Janel Showalter – Vice President of Lexington Lyceum Advocates. She supports communications and manages web content for a large Federal agency. She became involved in efforts to restore and reimagine the Stone Building through Lexington’s Dismantling Racism in Our Town program.
Kathleen Dalton – Director of Lexington Lyceum Advocates. A biographer and public historian, she is the author of Theodore Roosevelt: A Strenuous Life (2002). She has worked as a history teacher, a professor, and as a public history consultant with the National Park Service and the Theodore Roosevelt Presidential Library and Museum.
Carolyn Goldstein – Director of Lexington Lyceum Advocates. An historian of American technology and consumer culture, she coordinates the statewide Mass Memories Road Show program and teaches public history at UMass Boston. She served on the Stone Building Feasibility & Reuse Committee and is a Precinct 2 Town Meeting Member.
Mark Manasas – President of Lexington Lyceum Advocates. His background is in building and leading engineering teams developing novel medical devices. Mark is also on the board of LexFarm and Lexington Zero Waste. He served on the served on the Stone Building Feasibility & Reuse Committee and is a Precinct 2 Town Meeting Member.
Meg Muckenhoupt – Treasurer of Lexington Lyceum Advocates. She is a writer and editor focusing on New England history and land use. She served as a liaison to the Stone Building Feasibility & Reuse Committee, and is a Precinct 1 Town Meeting Member.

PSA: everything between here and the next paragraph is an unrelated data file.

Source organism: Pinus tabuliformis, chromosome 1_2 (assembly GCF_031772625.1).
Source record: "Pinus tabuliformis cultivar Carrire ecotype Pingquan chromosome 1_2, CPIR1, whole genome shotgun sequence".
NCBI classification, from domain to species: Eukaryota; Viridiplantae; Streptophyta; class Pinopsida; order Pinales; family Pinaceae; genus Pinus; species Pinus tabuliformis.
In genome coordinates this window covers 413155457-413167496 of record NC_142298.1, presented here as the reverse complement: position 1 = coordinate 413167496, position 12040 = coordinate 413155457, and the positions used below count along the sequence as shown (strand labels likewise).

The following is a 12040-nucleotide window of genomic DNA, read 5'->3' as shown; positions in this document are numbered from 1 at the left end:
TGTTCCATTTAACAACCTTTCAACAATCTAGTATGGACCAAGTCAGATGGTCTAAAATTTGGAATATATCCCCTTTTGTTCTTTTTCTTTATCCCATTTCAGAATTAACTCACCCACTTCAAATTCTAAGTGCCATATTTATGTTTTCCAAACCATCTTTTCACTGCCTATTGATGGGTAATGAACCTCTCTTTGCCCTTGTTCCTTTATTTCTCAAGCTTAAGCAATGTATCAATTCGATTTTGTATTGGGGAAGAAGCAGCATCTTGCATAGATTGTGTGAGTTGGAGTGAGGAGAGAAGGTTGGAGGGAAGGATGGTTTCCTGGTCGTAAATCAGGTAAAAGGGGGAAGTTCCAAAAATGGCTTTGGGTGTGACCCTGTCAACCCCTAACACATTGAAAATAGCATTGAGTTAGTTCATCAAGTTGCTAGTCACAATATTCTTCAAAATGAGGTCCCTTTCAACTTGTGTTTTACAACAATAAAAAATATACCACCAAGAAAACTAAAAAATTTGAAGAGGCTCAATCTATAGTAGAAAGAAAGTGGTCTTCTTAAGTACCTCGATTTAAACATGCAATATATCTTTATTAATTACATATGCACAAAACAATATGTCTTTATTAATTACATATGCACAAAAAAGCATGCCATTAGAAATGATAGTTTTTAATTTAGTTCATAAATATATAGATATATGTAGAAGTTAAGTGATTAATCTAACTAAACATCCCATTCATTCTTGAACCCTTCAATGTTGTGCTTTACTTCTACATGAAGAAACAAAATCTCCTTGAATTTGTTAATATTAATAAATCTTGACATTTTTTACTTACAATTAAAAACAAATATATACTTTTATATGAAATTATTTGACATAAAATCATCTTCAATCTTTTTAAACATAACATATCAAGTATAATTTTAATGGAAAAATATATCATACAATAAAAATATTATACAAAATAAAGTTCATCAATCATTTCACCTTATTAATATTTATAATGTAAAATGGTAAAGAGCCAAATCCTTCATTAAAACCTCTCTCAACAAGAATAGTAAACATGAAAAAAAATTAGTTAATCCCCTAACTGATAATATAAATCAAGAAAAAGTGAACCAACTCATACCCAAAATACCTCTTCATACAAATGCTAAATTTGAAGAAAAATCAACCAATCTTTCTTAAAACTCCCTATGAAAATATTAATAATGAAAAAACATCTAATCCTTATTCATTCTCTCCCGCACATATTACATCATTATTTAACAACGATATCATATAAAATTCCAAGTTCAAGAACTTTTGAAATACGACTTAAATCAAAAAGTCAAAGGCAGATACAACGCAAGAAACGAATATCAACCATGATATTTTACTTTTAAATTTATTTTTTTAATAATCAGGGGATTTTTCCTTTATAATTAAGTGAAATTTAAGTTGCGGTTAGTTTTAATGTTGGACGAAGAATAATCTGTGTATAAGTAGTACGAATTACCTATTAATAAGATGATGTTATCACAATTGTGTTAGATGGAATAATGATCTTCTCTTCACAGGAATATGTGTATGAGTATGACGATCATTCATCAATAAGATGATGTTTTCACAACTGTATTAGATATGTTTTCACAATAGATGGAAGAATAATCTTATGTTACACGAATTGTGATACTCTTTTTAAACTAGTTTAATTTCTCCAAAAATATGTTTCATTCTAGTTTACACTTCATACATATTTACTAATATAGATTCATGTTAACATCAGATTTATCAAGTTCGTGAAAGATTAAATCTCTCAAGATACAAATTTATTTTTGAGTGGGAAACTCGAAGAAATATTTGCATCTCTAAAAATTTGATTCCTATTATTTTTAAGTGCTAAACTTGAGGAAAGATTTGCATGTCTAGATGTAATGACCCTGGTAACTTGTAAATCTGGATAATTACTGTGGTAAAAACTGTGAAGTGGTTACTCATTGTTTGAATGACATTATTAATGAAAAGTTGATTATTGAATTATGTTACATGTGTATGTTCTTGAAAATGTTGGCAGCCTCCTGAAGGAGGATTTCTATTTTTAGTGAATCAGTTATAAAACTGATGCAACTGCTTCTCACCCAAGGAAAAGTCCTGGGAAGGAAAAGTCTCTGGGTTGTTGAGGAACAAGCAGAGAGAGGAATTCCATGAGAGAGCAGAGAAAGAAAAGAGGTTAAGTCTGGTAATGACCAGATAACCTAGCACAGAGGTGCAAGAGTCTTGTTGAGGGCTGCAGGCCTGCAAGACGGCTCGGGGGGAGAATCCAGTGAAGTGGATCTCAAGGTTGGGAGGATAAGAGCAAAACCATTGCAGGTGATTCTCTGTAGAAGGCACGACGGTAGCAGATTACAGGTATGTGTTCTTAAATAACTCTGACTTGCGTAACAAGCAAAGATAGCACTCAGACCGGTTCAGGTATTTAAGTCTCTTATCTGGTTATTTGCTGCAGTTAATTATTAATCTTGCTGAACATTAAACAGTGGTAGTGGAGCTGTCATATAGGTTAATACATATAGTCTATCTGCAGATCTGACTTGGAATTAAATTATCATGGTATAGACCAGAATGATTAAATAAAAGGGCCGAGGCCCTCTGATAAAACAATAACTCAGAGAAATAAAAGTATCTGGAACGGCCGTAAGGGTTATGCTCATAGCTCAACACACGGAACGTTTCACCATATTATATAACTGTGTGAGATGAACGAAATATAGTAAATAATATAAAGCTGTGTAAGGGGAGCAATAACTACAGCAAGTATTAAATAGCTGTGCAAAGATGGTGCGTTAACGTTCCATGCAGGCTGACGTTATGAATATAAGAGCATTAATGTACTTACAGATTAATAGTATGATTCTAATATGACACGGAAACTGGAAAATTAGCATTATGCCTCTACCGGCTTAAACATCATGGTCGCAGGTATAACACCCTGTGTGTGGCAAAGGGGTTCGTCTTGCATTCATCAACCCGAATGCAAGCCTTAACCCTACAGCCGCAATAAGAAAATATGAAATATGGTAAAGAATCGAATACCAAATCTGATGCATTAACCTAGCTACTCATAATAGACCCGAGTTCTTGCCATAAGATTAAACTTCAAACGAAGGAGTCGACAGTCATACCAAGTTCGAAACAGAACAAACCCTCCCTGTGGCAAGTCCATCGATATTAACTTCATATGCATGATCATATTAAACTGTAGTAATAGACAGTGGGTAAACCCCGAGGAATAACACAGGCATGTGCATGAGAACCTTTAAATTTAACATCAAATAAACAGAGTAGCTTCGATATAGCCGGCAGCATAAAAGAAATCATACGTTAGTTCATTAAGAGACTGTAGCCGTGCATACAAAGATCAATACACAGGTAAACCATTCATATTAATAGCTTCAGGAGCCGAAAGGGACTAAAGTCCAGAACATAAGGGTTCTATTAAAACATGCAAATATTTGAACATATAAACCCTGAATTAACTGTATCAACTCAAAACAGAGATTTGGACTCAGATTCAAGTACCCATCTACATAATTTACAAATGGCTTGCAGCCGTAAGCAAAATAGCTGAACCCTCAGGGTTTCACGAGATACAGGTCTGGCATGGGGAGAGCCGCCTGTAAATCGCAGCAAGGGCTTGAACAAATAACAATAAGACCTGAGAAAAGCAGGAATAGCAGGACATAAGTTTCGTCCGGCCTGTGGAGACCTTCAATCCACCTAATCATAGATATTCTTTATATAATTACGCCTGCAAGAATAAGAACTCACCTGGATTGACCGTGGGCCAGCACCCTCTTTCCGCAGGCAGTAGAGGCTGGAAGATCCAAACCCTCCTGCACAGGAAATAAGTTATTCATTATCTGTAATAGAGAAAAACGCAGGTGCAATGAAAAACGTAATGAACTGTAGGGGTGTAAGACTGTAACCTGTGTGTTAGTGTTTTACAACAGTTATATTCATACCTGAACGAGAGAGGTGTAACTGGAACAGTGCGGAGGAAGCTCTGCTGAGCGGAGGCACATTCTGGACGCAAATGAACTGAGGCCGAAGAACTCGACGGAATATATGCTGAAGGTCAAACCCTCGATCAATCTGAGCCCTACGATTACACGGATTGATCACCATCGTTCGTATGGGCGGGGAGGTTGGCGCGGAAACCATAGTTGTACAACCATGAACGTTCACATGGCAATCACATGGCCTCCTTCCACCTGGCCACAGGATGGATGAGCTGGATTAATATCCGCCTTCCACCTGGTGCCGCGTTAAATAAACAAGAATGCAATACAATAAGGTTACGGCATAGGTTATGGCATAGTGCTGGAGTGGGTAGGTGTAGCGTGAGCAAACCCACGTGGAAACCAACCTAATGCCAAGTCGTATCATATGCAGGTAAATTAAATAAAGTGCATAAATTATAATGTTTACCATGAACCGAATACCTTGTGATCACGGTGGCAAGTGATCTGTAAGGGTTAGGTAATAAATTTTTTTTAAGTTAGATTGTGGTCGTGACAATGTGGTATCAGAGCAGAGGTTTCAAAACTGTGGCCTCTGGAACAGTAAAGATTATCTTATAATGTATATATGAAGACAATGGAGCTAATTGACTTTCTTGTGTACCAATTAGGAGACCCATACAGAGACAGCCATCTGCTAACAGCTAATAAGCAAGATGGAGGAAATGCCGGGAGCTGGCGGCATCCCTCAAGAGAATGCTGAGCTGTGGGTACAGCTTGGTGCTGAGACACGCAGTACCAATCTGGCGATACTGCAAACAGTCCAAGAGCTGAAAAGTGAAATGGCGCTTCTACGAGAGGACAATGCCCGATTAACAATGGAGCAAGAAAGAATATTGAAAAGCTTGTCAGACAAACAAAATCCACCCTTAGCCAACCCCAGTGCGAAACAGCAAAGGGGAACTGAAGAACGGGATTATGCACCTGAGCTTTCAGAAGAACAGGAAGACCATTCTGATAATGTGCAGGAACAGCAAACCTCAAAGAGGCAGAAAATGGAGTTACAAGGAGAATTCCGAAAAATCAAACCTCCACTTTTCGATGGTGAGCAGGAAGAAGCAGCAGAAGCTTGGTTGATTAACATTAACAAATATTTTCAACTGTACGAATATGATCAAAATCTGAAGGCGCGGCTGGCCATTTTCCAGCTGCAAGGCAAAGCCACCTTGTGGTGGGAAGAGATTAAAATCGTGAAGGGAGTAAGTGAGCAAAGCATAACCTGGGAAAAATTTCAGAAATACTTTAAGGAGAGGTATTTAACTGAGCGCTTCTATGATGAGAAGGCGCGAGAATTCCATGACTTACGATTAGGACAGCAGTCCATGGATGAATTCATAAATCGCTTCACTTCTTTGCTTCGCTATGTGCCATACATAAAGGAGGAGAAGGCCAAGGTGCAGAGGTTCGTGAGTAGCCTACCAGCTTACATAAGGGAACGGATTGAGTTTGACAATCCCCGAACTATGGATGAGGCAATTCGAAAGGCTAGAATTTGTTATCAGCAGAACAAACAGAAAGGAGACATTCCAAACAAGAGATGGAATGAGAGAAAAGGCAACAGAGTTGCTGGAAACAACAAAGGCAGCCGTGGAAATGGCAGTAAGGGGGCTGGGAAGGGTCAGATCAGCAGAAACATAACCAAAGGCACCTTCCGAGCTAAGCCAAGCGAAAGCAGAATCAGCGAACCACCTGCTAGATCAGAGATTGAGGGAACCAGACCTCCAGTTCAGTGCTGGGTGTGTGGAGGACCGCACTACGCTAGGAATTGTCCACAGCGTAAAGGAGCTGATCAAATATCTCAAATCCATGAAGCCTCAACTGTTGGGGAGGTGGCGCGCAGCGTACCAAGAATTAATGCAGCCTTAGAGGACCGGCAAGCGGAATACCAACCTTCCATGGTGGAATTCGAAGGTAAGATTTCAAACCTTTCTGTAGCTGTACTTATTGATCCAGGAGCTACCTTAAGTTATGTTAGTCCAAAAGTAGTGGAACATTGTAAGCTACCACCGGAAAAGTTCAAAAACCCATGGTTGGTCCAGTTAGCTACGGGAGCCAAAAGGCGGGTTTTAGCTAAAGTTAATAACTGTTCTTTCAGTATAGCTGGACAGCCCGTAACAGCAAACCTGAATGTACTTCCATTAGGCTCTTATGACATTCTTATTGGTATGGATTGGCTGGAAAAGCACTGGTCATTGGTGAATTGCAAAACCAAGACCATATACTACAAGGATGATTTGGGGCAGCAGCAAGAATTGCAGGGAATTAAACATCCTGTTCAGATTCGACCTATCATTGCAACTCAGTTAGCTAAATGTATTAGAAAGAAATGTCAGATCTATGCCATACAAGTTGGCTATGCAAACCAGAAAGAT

Cristina Burwell and her family have been part of the East Lexington, Waldorf School and Follen Church communities since 1996. Cristina has chaired the Lexington Council for the Arts, and was an editor for the Town Report before her current position as Executive Director for the Munroe Center for the Arts. She was Clerk of the Stone Building Feasibility & Reuse Committee.
Sabine Clark became involved with LLA after participating in ‘Dismantling Racism in our Town.’ She co-chairs First Parish Lexington’s Racial Justice Team, and volunteers for events and communications at LexFarm. After a career in software sales and marketing, she spent five years as a co-owner/operator of a small retail shop in Lexington center.
Anne Grady is an architectural historian specializing in Historic Structure Reports and dendrochronology. She was an author of the 2009 Stone Building Report. Her current research focus is slavery in 18th c. Lexington. She is a member of the Follen Church and has lived in Lexington since 1965. She served on the Stone Building Feasibility & Reuse Committee
Dr. Jeff Howry has worked in real estate finance and historic preservation including historic property inventories, record documentation, and archaeology. He chaired the Stone Building Feasibility / Reuse Committee, and is leading the effort to nominate the Stone Building as a National Historic Landmark.
Margaret Micholet was a historian for the National Park Service. She served on the Lexington Historical Society’s Slavery Interpretation Advisory Group and wrote the brochure, “Slavery in Colonial Lexington.” She is currently researching African American enslaved women in Lexington.
Melinda Nasardinov has a background in museums and historic houses. She served on the Stone Building Feasibility & Reuse Committee and has lived in Lexington since 2010.
Rosemary Trowbridge has served as a national board member of the National Organization for Women. She was part of the lobbying team for the 1989 Massachusetts Gay and Lesbian Civil Rights Bill and was a trainer for MA Dept of Education’s Safe Schools Program for GLBT Students. She serves on the board of The Veteran Feminists of America.